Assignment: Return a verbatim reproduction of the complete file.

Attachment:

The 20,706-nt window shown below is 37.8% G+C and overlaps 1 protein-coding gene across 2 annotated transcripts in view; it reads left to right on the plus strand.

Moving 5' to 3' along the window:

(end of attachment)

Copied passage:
The 20,706-nt window shown below is 37.8% G+C and overlaps 1 protein-coding gene across 2 annotated transcripts in view; it reads left to right on the plus strand.

Moving 5' to 3' along the window: